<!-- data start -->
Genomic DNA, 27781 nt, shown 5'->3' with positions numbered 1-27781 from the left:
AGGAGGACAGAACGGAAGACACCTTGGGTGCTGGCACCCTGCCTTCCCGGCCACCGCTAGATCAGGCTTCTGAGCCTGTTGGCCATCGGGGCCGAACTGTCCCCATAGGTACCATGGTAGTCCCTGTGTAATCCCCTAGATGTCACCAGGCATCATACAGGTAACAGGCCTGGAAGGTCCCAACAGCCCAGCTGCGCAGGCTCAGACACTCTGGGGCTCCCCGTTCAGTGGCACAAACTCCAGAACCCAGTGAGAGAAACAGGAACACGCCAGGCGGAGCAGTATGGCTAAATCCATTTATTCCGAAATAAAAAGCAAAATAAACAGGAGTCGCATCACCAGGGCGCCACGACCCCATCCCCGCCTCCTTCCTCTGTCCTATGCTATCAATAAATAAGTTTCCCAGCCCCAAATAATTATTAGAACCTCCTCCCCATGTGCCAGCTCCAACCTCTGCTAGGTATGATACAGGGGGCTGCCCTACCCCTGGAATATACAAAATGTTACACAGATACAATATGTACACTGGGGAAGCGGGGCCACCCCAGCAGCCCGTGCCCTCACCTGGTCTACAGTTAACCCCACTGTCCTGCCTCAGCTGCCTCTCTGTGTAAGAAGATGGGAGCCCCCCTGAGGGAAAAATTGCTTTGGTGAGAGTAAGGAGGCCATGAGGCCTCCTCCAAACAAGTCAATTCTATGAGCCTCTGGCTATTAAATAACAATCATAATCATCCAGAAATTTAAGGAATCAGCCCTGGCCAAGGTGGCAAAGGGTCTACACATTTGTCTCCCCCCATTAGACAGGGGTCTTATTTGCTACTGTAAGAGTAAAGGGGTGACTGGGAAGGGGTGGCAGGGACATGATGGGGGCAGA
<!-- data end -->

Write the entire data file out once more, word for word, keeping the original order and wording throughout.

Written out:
Genomic DNA, 27781 nt, shown 5'->3' with positions numbered 1-27781 from the left:
AGGAGGACAGAACGGAAGACACCTTGGGTGCTGGCACCCTGCCTTCCCGGCCACCGCTAGATCAGGCTTCTGAGCCTGTTGGCCATCGGGGCCGAACTGTCCCCATAGGTACCATGGTAGTCCCTGTGTAATCCCCTAGATGTCACCAGGCATCATACAGGTAACAGGCCTGGAAGGTCCCAACAGCCCAGCTGCGCAGGCTCAGACACTCTGGGGCTCCCCGTTCAGTGGCACAAACTCCAGAACCCAGTGAGAGAAACAGGAACACGCCAGGCGGAGCAGTATGGCTAAATCCATTTATTCCGAAATAAAAAGCAAAATAAACAGGAGTCGCATCACCAGGGCGCCACGACCCCATCCCCGCCTCCTTCCTCTGTCCTATGCTATCAATAAATAAGTTTCCCAGCCCCAAATAATTATTAGAACCTCCTCCCCATGTGCCAGCTCCAACCTCTGCTAGGTATGATACAGGGGGCTGCCCTACCCCTGGAATATACAAAATGTTACACAGATACAATATGTACACTGGGGAAGCGGGGCCACCCCAGCAGCCCGTGCCCTCACCTGGTCTACAGTTAACCCCACTGTCCTGCCTCAGCTGCCTCTCTGTGTAAGAAGATGGGAGCCCCCCTGAGGGAAAAATTGCTTTGGTGAGAGTAAGGAGGCCATGAGGCCTCCTCCAAACAAGTCAATTCTATGAGCCTCTGGCTATTAAATAACAATCATAATCATCCAGAAATTTAAGGAATCAGCCCTGGCCAAGGTGGCAAAGGGTCTACACATTTGTCTCCCCCCATTAGACAGGGGTCTTATTTGCTACTGTAAGAGTAAAGGGGTGACTGGGAAGGGGTGGCAGGGACATGATGGGGGCAGA